On Aug. 28, university president Dr. Randy O’Rear announced that the College of Business will now be named the McLane College of Business. The decision was made public at Convocation, right before McLane addressed the audience as the keynote speaker.
“It’s a great honor…. At first we didn’t think we deserved something like this, but they continued to talk to us, and we felt it was a great honor and we just feel very honored to be associated with the university,” McLane said in a press conference after Convocation.
He also talked about his involvement in the community and university.
“I’ve always felt a part of UMHB, and we have made contributions in the past. I’ve made talks at the business school over the last few years and felt a part of it even though I didn’t go to school here,” he said.
McLane is the former owner of the Houston Astros, member of a successful family business and strong supporter of Christian universities.
“I think what we need in America and in Texas more is higher Christian education. Christian universities are kind of declining in population .… I think a certain amount of the population really wants to be involved in Christian higher education.”
He is not the only one who feels honored to have his name associated with the university. Interim dean of the College of Business Dr. Paul Stock is happy to have the name McLane recognized with the college.
“We’re pretty excited about it. Drayton McLane and the McLane family have had a relationship with UMHB for a long time. And it kind of raises the bar for us because the way the McLane family stands for integrity and honesty and community service with Christian values, and we’re hoping it really inspires our students and faculty going forward,” Stock said.
McLane was born in Cameron, Texas, and after attending college, he returned to Cameron where he began working the family’s wholesale grocery business. Being family did not provide him any shortcuts to success.
O’Rear retold the story, saying McLane’s father “believed that to be an effective leader, you had to earn the respect of all of the employees. So he offered Drayton a job loading trucks on the night shift.”
Over the next 20 years, McLane worked his way through the ranks of the business and eventually became the executive vice president.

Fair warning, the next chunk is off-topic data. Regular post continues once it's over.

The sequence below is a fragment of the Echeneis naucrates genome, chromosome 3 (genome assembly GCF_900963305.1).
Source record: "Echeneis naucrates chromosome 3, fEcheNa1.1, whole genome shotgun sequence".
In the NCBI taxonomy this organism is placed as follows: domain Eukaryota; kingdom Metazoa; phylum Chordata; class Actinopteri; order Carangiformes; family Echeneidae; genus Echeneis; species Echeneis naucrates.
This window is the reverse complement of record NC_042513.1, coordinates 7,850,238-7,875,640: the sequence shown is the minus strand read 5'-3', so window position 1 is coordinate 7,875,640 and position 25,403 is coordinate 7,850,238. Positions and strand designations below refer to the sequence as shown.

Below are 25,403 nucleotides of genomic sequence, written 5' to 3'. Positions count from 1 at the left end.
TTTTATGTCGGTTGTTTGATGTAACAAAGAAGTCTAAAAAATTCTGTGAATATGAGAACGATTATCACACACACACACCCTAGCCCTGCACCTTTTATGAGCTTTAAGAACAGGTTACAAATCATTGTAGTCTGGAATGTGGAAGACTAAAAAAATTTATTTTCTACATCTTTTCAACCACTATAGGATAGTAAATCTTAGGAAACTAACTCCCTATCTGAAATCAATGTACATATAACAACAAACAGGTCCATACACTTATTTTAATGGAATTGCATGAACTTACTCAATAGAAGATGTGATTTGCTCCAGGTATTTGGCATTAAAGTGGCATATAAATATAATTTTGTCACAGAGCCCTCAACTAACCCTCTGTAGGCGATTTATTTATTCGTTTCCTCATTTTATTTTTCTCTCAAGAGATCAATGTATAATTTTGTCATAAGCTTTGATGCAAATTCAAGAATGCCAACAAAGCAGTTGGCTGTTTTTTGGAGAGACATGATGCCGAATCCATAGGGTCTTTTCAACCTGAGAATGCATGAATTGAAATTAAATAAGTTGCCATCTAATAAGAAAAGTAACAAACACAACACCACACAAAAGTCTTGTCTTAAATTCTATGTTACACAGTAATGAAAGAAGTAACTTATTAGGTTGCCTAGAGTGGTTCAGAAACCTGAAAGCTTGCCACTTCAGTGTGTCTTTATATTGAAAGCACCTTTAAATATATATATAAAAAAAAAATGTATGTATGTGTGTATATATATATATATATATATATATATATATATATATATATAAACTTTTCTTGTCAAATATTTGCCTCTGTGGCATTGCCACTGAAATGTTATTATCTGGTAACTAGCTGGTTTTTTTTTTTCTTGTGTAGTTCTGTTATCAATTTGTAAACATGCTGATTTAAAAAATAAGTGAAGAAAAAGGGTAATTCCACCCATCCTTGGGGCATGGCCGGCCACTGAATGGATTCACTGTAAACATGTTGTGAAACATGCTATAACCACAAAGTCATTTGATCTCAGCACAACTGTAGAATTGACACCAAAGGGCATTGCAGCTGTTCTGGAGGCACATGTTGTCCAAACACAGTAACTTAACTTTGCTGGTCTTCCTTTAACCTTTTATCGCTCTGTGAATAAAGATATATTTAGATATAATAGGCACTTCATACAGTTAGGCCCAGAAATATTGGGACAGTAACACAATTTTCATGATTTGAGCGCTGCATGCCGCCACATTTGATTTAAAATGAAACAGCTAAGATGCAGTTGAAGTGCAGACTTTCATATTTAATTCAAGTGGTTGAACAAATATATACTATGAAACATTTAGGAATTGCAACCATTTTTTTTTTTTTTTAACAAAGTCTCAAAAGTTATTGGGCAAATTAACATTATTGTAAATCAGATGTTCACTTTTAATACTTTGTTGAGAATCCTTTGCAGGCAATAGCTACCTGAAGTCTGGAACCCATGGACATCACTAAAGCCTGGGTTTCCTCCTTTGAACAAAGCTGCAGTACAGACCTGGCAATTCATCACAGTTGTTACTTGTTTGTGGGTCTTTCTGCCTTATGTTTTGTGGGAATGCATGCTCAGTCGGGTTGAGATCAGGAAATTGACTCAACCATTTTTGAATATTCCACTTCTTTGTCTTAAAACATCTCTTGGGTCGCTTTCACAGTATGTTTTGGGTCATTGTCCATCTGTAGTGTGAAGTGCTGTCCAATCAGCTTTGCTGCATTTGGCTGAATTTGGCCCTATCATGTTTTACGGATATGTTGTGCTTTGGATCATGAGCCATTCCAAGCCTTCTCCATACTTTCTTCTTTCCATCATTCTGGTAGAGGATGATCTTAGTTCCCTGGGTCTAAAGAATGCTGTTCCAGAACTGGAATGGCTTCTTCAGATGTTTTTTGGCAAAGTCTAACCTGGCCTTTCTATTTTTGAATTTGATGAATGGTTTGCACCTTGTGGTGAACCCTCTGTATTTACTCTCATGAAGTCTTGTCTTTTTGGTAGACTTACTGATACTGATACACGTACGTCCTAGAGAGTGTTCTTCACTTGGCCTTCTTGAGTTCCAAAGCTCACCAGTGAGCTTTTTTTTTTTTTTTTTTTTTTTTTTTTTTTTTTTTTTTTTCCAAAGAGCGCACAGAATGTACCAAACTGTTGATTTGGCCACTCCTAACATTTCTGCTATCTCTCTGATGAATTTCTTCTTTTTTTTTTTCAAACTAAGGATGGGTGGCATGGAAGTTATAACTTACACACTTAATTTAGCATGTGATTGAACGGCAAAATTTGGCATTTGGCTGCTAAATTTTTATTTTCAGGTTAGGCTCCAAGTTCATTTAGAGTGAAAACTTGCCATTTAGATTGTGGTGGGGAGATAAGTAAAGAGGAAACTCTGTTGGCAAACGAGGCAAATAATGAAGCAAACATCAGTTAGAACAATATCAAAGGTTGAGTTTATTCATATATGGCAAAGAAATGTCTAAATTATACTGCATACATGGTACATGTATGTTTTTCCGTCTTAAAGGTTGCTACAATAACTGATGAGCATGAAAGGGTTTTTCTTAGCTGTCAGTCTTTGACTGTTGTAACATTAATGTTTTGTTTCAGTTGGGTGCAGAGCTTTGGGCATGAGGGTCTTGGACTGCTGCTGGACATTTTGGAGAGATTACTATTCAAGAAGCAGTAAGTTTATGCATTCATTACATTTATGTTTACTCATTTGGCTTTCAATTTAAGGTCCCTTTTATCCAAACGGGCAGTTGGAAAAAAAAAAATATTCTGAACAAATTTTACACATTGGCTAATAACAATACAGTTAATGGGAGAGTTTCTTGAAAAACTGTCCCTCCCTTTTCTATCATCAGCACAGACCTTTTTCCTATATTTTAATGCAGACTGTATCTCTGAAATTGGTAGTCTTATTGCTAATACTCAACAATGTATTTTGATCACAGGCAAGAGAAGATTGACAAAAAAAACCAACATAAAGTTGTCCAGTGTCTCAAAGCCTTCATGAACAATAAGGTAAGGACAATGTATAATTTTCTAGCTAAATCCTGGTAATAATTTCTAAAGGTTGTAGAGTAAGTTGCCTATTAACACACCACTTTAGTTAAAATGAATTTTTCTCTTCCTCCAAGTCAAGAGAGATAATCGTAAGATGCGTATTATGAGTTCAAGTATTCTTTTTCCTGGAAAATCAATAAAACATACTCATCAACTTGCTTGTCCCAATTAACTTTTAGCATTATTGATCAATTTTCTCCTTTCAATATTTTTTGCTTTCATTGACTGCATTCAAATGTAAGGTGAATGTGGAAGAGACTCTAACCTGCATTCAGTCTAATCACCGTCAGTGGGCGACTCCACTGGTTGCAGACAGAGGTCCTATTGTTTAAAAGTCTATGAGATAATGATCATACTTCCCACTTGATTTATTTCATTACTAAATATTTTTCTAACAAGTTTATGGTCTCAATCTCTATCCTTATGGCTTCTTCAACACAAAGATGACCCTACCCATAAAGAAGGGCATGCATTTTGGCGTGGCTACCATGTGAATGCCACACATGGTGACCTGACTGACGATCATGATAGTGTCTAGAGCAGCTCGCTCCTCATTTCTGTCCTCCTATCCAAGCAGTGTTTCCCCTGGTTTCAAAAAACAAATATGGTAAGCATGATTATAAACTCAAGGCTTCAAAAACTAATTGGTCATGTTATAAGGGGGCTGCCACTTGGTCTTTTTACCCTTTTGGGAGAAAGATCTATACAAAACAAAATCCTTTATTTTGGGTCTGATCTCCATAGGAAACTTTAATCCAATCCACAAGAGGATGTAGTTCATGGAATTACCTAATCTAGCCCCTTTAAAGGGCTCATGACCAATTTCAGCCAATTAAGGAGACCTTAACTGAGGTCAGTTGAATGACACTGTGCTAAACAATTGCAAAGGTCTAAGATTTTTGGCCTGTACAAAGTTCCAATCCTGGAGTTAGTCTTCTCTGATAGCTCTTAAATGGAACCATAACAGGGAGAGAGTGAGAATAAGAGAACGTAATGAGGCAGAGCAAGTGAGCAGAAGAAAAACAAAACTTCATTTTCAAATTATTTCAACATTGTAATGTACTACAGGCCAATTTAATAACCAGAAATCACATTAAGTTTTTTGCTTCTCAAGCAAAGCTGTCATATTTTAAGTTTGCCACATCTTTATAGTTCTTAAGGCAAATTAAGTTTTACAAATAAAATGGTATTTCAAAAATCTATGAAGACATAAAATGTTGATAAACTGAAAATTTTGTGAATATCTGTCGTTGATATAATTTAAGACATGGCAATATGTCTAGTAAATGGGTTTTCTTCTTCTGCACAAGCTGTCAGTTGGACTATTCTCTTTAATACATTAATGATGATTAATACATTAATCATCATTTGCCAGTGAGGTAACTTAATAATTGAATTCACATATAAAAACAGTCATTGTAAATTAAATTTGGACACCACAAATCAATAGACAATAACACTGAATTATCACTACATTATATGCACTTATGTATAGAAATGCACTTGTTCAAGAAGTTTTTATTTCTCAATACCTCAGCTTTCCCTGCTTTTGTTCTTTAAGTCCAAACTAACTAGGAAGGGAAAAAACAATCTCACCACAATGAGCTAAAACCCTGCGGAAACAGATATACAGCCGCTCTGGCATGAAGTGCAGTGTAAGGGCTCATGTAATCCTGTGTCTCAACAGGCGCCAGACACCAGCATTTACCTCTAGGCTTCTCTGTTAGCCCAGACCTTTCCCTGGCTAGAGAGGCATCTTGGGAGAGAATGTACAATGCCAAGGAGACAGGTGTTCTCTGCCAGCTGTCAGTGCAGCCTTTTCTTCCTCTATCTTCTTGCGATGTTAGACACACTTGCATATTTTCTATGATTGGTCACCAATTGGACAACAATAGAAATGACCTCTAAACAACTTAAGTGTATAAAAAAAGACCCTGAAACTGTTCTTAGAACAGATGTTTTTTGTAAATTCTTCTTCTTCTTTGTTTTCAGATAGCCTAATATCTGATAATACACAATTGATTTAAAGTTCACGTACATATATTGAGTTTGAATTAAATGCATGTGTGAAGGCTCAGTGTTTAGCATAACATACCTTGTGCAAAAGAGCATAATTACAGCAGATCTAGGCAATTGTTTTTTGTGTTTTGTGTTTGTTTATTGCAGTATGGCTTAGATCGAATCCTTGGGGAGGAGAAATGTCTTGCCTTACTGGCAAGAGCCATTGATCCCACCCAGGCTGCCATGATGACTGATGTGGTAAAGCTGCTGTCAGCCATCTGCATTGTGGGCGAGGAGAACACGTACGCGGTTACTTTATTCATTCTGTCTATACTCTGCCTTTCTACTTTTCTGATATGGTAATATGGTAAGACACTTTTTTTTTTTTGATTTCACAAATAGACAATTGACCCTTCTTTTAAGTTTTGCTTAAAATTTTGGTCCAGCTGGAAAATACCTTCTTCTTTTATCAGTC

In 1978 he became the president and chief executive officer.
The McLane Company is a food distribution company that sells large quantities to super markets, convenience stores, restaurants and others.
McLane took the company’s annual sales from $2.5 million to more than $19 billion.
Where he truly left his mark on the industry, however, was in the way he used technology to heighten efficiency. Using new ideas, the McLane Company’s annual sales growth was 30 percent or more for 32 consecutive years.
In November of 1992 he purchased the Houston Astros and sold the team in 2011. During his years of ownership, the Astros enjoyed their greatest success and had the fifth highest winning percentage of all baseball, although the team came just short of winning a World Series.
“Although the world championship didn’t come to Houston, if you talk to a lot of folks in Houston … they will tell you when it comes to serving your community and being invested and engaged in those around you and caring about people and making a difference where you live and where you work—in terms of community service, the McLane family brought the world championship to Houston, Texas,” O’Rear said.
However, McLane’s greatest achievement is not the success his business has had, but how he achieved it. Fairness and integrity are hallmarks of the McLane Company.
“After some of the unethical business practices that are on the media … it’s good to have a code of ethics like the McLane family has. I think business ethics and Christian values are the core of our curriculum,” Stock said.
Stock and other UMHB professors recognize the McLane family’s priorities.
He said, “It’s something we try to instill in our students often, and I think this will help us encourage integrity, honesty, ethical and Christian values, something that we want our students to walk away with.”